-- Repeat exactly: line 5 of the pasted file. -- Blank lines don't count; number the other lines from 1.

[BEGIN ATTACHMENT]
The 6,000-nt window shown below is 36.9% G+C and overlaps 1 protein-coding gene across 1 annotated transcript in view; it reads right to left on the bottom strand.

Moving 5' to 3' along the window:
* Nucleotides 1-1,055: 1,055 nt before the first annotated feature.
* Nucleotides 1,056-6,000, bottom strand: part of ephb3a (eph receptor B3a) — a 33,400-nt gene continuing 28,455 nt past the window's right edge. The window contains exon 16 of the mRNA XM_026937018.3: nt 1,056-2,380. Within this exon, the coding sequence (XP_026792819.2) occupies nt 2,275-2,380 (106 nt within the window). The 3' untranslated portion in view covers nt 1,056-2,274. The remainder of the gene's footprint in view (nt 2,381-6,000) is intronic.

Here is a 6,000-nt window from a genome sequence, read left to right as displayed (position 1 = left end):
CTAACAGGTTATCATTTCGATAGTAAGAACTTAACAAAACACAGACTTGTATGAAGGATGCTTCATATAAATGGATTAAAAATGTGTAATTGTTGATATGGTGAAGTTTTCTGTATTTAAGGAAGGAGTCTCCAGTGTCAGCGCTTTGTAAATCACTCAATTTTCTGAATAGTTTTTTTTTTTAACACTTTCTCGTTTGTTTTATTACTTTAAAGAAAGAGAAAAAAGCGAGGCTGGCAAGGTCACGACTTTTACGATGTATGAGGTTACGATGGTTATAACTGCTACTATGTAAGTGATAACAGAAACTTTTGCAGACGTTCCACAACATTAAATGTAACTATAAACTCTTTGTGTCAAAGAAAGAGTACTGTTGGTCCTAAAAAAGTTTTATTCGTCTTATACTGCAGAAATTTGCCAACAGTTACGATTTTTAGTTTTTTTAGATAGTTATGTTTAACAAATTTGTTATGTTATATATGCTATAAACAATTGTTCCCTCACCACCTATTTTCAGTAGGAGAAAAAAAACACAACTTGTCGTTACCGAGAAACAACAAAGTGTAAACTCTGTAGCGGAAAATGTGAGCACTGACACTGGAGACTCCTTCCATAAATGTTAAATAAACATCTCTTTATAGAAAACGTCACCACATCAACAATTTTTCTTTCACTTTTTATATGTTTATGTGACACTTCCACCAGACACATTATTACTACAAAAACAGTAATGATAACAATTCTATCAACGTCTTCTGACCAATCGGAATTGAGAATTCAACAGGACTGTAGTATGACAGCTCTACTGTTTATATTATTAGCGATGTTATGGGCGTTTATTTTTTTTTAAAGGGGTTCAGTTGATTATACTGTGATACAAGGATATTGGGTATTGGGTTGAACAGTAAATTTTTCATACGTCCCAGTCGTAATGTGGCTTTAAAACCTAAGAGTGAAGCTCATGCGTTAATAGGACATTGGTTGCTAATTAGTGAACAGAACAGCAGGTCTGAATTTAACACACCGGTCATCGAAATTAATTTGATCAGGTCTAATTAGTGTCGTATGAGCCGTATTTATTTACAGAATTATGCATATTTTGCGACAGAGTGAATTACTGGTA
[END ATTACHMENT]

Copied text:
Here is a 6,000-nt window from a genome sequence, read left to right as displayed (position 1 = left end):